REVIEW — “Lady Bird”
It’s hard to remove yourself from the post-festival hype for any of these indie dramas that are rumored to have Oscar potential. In the case of Lady Bird, which is indie darling Greta Gerwig’s directorial debut, I can easily say that the hype is incredibly on-point for what is one of the most sincere, authentic, and wholesomely original coming-of-age films that I’ve seen in many years. The film follows rebellious and outspoken teenager Christine “Lady Bird” McPherson (Saoirse Ronan) as she glides her way through the complexities of youth, financial problems, big dreams, and a complex relationship with her mother. This may sound too familiar to peak the interest of most, but writer/director Greta Gerwig has crafted one of the very best understandings and depictions of the messy nature of a teenage mind and their actions. From the beauty to the heartbreak to the disappointment to the moments of pure recklessness – Lady Bird is literally a perfect depiction of youth and the urge to follow your dreams.
A huge reason why this film works as well as it does is due to the brilliant screenplay at hand. Gerwig has proven her sensibilities for mumblecore, humanist films such as Frances Ha, Mistress America, or 20th Century Women when it comes to her performances on-screen – but with Lady Bird, she has proven her talents extend past her acting and into her directing and screenwriting styles as well. The dialogue here is so quick, witty, and authentic. There’s a genuinely natural quality to the way these characters operate and speak to one another, and it’s incredible to see how Gerwig manages to maintain these characters as likable even when they are at their lowest and most confused. One of my favorite qualities of independent filmmaking is that when you’re watching the best kinds of it, it can often feel as if you’re peeking into the lives of people opposed to watching actors perform in a film. Lady Bird absolutely has that quality to it from the first to last frame.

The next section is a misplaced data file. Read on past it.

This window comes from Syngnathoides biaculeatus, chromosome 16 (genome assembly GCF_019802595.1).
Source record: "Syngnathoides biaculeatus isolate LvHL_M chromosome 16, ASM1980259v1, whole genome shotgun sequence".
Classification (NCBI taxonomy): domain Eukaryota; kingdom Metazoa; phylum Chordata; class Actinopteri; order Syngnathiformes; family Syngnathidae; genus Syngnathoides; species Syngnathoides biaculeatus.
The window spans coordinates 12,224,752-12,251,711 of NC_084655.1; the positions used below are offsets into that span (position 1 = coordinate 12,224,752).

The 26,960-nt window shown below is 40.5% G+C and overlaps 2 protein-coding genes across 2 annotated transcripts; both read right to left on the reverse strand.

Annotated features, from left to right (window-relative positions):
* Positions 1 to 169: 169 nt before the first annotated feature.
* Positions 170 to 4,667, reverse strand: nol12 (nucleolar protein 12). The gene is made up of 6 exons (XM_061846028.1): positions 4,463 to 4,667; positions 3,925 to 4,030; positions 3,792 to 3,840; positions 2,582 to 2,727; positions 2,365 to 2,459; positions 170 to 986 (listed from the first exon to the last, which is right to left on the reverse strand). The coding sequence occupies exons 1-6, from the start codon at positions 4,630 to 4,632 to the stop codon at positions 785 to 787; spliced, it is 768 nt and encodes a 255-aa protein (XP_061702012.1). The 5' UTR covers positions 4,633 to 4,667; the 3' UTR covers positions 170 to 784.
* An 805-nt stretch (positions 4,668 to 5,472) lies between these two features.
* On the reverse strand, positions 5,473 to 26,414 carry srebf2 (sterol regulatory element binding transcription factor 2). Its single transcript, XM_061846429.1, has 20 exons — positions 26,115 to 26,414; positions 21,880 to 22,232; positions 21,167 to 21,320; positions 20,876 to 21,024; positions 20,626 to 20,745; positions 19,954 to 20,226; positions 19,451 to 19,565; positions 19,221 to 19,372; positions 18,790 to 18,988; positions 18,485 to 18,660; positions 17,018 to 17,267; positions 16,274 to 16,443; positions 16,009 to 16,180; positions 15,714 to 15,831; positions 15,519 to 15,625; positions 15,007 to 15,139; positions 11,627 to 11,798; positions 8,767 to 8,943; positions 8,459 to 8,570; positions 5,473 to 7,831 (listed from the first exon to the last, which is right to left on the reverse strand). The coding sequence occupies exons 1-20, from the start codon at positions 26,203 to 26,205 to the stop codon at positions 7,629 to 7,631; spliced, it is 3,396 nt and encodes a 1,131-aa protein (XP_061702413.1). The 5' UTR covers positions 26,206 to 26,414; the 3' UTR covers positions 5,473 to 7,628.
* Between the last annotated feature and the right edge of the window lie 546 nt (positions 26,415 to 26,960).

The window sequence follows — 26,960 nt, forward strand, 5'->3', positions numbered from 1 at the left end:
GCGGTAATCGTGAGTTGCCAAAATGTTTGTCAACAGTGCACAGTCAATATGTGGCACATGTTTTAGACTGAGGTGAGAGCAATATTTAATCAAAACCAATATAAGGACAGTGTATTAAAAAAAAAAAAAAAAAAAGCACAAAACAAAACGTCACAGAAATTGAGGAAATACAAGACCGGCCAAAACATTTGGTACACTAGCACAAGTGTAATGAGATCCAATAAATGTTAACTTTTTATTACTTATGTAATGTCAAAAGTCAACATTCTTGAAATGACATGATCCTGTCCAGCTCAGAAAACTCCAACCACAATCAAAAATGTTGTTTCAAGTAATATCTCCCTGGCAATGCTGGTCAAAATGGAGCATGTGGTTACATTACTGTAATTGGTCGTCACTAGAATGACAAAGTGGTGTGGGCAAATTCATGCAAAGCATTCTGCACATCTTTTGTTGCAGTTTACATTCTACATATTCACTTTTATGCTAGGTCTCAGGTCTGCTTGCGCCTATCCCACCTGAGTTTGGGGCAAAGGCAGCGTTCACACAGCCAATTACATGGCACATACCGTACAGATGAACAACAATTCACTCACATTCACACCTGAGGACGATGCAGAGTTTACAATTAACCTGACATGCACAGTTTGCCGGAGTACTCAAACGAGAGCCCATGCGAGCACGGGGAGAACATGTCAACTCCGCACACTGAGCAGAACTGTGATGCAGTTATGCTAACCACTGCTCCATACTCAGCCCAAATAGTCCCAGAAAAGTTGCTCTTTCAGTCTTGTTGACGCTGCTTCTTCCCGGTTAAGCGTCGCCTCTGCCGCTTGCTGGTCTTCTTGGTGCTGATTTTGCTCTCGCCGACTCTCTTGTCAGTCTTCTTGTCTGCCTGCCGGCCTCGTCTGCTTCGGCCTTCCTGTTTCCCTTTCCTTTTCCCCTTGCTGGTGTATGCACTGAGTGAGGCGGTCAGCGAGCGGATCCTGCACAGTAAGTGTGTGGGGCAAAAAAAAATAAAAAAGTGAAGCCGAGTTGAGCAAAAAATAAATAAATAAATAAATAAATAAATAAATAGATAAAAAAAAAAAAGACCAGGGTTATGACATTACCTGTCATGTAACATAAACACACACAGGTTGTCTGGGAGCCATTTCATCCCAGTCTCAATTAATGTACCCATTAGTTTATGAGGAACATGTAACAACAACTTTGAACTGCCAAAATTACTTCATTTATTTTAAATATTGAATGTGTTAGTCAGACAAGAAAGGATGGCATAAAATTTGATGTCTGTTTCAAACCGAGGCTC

The beating heart of the film is within the relationship between Lady Bird and her mother Marion (Laurie Metcalf) and their endlessly complex love for one another. You go through many different stories and phases through Lady Bird’s life, as well as her relationships with her father (Tracy Letts), boyfriends, and school friends – but it always comes back to her mother. Out of any film that I’ve seen in recent memory, Lady Bird perfectly encapsulates the messiness of a mother/child relationship. There is always love there, but there is always a sense of misunderstanding. Metcalf and Ronan play off of each other wonderfully. By the end of the film, the relationship is so fully realized that I was moved nearly to tears. It’s hard to imagine anyone who went through a rebellious period as a teenager not finding this extremely relatable and hard-hitting.
Throughout all the dramatic elements of the film and the emotional core that is sure to resonate with just about anyone who watches – it’s amazing how light of a watch this can be, as it is easily one of the funniest films that I’ve seen this year. The way that Gerwig coasts from her dramatic elements to romantic elements to moments of pure hilarity are truly staggering, proving for her to be a resounding talent behind the camera. It’s because of all these emotions and tones that add up together that make for a genuinely compelling and authentic outlook on the everyday life of a teenager. Life is never just sad and it’s never just happy, it’s a little bit of both. This film is paced and structured in the same way that a teenagers life is. Throughout the ups and downs, laughs and heartache – Lady Bird is one of the very best films of the year and one of the very best coming-of-age films that I’ve seen in my lifetime. 5/5.